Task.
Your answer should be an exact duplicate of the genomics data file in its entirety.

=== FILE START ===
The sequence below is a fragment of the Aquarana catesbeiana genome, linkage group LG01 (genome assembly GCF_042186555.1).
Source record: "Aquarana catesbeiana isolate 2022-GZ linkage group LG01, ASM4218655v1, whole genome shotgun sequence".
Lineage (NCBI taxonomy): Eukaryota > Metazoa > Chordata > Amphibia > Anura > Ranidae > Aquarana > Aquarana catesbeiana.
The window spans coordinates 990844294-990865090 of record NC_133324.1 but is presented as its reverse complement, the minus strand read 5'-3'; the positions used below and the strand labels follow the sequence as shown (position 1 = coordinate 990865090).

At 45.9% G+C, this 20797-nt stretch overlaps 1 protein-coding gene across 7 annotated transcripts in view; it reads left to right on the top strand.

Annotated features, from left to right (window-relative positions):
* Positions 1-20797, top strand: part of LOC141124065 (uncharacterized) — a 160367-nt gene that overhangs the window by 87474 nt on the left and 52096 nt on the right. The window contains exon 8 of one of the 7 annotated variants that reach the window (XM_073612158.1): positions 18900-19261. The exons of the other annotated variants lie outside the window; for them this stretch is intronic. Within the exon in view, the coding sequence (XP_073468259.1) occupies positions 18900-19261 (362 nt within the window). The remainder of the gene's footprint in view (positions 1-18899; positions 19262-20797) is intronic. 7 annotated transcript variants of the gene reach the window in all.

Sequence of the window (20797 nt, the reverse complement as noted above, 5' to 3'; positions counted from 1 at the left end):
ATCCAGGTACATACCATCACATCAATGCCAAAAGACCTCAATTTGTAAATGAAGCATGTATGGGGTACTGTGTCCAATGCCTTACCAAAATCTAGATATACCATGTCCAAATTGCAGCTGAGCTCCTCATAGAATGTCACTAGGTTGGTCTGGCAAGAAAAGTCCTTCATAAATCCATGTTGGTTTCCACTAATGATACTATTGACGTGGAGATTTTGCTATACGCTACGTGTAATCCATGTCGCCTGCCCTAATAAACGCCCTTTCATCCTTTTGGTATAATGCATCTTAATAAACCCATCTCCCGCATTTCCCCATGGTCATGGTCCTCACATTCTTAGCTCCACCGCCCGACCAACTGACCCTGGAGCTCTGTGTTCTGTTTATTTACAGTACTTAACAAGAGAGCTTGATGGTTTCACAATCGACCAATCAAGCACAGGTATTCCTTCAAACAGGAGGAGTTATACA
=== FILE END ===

The sequence below is a fragment of the Aquarana catesbeiana genome, linkage group LG01 (genome assembly GCF_042186555.1).
Source record: "Aquarana catesbeiana isolate 2022-GZ linkage group LG01, ASM4218655v1, whole genome shotgun sequence".
Lineage (NCBI taxonomy): Eukaryota > Metazoa > Chordata > Amphibia > Anura > Ranidae > Aquarana > Aquarana catesbeiana.
The window spans coordinates 990844294-990865090 of record NC_133324.1 but is presented as its reverse complement, the minus strand read 5'-3'; the positions used below and the strand labels follow the sequence as shown (position 1 = coordinate 990865090).

At 45.9% G+C, this 20797-nt stretch overlaps 1 protein-coding gene across 7 annotated transcripts in view; it reads left to right on the top strand.

Annotated features, from left to right (window-relative positions):
* Positions 1-20797, top strand: part of LOC141124065 (uncharacterized) — a 160367-nt gene that overhangs the window by 87474 nt on the left and 52096 nt on the right. The window contains exon 8 of one of the 7 annotated variants that reach the window (XM_073612158.1): positions 18900-19261. The exons of the other annotated variants lie outside the window; for them this stretch is intronic. Within the exon in view, the coding sequence (XP_073468259.1) occupies positions 18900-19261 (362 nt within the window). The remainder of the gene's footprint in view (positions 1-18899; positions 19262-20797) is intronic. 7 annotated transcript variants of the gene reach the window in all.

Sequence of the window (20797 nt, the reverse complement as noted above, 5' to 3'; positions counted from 1 at the left end):
ATCCAGGTACATACCATCACATCAATGCCAAAAGACCTCAATTTGTAAATGAAGCATGTATGGGGTACTGTGTCCAATGCCTTACCAAAATCTAGATATACCATGTCCAAATTGCAGCTGAGCTCCTCATAGAATGTCACTAGGTTGGTCTGGCAAGAAAAGTCCTTCATAAATCCATGTTGGTTTCCACTAATGATACTATTGACGTGGAGATTTTGCTATACGCTACGTGTAATCCATGTCGCCTGCCCTAATAAACGCCCTTTCATCCTTTTGGTATAATGCATCTTAATAAACCCATCTCCCGCATTTCCCCATGGTCATGGTCCTCACATTCTTAGCTCCACCGCCCGACCAACTGACCCTGGAGCTCTGTGTTCTGTTTATTTACAGTACTTAACAAGAGAGCTTGATGGTTTCACAATCGACCAATCAAGCACAGGTATTCCTTCAAACAGGAGGAGTTATACA